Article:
After market process

  • Traceability (product creation process, product unit)
  • Automate information processes to streamline information transfer and enable eBusiness opportunities (e.g. SW / HW upgrades)

At this point of the project the project team consisted of selected top managers of the company as well as couple of other key stakeholders and experts in the company. This team set the priorities for the development work so that there would be two phase approach model for the PLM development in the company. The priorities were set to be the following:

Launching the system implementation

Based on the list of priorities set by the project team, it was decided that the actual system implementation (full functionality) will be executed in two phases. And both relese roll-outs will be done site by site.

In the first phase the whole spectrum of product lifecycle management was brought into use at one go, though at first only at one site. All the product data, items, structures, documents, and related software were brought within the scope of the system. The system allowed paper based processes to be transferred immediately into an electronic form. One great advantage of the move to electronic documents was the ability to see the information in real time. Uniform modes of action in the company’s departments and simplification of core processes could be clearly seen.

The product lifecycle management was made to cover all the sub processes of product creation sub-processes from establishing a new item to the process of killing the old item, the approval procedures for new products and the change processes of products in production. In addition to physical components, in this case an item refers also to the software installed in the products and to documents connected to the items describing the products and defining the assemblies or their manufacturing and actual assembly work (e.g. assembly instructions).

Concerning physical components, a more systematic way was introduced to control the component knowledge of the company. A new issue was the control of sourced standard components and the item numbering schemes for these items as well as the management of the manufacturers and suppliers of these sourced components. In the first stage of the project, the company’s product development processes were also connected to the ERP system. In the first stage of the PLM project a semiautomatic data transfer mechanism, over which new elements could be built later, was carried out. XML format was used, as well as the existing export/import features of PLM and ERP-systems.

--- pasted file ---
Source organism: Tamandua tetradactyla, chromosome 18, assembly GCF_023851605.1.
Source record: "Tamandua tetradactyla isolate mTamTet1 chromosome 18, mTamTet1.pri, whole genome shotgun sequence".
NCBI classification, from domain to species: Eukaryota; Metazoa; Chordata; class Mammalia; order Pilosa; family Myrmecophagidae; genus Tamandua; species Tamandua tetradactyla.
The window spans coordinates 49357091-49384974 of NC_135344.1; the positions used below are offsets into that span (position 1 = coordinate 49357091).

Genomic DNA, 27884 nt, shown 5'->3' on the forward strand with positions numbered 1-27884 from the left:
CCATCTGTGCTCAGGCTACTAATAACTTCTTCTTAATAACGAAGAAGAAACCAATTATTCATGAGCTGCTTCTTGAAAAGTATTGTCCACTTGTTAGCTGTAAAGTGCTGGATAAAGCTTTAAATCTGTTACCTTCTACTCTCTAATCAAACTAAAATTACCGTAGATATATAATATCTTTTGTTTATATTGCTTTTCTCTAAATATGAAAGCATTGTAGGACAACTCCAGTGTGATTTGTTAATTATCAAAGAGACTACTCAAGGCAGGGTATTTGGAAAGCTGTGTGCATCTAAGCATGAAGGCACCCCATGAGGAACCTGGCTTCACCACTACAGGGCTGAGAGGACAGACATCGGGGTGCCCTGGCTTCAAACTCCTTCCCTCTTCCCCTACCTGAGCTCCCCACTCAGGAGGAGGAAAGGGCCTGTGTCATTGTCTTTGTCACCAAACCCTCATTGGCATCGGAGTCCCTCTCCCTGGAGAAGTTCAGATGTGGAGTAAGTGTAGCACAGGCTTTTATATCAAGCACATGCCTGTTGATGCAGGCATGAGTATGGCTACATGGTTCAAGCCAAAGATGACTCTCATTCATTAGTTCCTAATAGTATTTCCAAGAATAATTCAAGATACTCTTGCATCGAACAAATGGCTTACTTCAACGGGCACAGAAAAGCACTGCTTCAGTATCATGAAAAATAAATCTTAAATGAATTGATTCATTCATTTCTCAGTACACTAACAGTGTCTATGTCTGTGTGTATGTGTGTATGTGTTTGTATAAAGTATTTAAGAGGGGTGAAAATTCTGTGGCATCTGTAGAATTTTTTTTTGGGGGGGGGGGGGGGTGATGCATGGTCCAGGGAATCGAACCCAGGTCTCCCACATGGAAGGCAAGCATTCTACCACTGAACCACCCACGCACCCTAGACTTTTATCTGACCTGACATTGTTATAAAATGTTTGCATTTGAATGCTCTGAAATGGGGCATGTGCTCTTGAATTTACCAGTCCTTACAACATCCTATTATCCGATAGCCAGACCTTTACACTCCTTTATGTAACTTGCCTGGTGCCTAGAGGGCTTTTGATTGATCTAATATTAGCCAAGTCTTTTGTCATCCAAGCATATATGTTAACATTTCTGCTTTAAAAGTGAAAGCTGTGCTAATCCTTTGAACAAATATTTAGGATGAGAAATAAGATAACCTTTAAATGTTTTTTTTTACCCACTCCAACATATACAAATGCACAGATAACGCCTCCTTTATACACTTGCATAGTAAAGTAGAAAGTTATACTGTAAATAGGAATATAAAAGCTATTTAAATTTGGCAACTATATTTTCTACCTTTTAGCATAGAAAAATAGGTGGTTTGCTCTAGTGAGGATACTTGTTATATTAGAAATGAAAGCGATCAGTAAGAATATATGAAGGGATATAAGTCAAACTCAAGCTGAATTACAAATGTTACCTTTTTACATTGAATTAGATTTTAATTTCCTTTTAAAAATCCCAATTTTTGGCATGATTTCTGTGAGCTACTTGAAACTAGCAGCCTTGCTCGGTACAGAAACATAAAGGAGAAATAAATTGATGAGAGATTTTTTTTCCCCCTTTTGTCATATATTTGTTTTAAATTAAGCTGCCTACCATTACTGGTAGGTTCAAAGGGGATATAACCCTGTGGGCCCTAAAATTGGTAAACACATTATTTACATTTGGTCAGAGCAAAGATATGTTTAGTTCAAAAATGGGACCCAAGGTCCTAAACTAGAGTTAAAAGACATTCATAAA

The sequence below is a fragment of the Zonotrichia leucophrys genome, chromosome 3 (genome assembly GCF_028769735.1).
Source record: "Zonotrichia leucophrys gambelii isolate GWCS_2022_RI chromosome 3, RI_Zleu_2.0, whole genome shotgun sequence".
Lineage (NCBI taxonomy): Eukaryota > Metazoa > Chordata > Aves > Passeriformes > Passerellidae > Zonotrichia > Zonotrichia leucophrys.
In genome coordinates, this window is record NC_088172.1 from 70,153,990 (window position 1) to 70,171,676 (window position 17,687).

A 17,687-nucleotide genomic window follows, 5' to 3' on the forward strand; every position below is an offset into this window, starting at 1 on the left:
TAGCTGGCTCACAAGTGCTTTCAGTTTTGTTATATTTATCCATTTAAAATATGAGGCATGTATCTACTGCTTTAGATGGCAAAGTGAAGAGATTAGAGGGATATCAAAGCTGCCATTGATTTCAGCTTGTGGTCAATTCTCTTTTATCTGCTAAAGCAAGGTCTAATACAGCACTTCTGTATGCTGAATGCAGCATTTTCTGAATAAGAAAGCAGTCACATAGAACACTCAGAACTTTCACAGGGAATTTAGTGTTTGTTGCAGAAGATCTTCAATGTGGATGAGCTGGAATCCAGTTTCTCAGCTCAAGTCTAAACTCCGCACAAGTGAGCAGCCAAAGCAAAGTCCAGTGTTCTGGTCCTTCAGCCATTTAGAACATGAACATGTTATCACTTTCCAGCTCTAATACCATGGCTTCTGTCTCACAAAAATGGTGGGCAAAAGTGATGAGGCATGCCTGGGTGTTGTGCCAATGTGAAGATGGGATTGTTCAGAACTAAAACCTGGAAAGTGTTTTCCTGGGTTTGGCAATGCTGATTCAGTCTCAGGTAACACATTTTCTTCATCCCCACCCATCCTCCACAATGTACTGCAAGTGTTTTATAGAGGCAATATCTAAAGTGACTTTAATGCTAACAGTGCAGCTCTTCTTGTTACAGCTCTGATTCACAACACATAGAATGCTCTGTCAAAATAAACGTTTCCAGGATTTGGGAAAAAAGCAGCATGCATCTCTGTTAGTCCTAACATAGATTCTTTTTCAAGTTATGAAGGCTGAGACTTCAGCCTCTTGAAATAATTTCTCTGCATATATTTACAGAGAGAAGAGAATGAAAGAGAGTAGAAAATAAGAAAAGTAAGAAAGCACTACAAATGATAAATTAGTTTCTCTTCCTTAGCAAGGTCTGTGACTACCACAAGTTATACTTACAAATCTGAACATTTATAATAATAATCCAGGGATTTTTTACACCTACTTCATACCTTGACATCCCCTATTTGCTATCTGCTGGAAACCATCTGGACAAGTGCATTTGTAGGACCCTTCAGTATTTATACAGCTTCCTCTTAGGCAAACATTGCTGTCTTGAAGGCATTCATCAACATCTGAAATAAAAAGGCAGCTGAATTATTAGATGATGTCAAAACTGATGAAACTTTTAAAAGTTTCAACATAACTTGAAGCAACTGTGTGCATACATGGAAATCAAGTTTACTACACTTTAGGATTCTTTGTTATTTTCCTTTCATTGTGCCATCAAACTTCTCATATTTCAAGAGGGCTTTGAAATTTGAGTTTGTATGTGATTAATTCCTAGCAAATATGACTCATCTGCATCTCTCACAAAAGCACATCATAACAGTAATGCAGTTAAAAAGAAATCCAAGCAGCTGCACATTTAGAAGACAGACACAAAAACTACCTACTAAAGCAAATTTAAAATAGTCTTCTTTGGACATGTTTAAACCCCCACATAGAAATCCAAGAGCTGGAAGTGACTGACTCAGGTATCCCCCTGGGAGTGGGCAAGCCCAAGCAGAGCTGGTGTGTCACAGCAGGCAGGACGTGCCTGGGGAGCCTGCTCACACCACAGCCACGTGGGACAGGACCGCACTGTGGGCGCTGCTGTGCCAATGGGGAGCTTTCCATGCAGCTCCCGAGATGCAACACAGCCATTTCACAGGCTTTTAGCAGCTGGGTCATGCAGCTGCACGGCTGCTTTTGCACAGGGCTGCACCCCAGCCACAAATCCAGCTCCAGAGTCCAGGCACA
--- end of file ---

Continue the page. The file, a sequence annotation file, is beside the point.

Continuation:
The better management of change processes was especially important. Change management immediately informed the people who needed to see the effects of the change. This accelerated reaction and gave more time for carrying out the actual changes. The beginning of electronic product lifecycle management required considerable initial exertions in specifying product data, most of this work was already done in the PLM concept definition project where the framework for all product data definitions was basicly created.

The phase two

In the phase two of the system implementation the main focus was set to the aftermarket processes and to building ebusiness capabilities in the areas of product upgrades and support. One of the key issues was creating the key component BOM and software set-up traceability to all delivered product units as it was absolutely necessary to know exactly the configuration set-up of each delivered product unit in order to make the upgrades possible though the net. The actual realization of the phase two was very smooth due to experience out of the first phase and well documented critical issues from the first release implementation.

The partners came along

When introducing the PLM solution to partners, the objective was to increase the ability of the company to react to changing situations and to ease the routines of information retrieval and transfer within the company. With external partners, the goal was to reduce the mistakes taking place in data transfer between the partners. The idea was also to reduce the work required for serving design partners and to decrease the amount of manual re-entering of information into the information systems by the partners. The partners became better able to fetch the information they needed for themselves and to add information directly into the PLM system. In other words, the objective was really to increase the productivity of the design work.


The outcome the PLM development initiative is summarized in the following table. The first project was launched in early 2006, the PLM system implementation was in motion in early 2007 and the first release of the system was rolled out in Sept 2007 and the second release in March 2008. The organization has used the new processes, ways to operate with the new PLM system now for year and a half and the results are impressive.

© 2008, PLM Technology Guide. All Rights Reserved.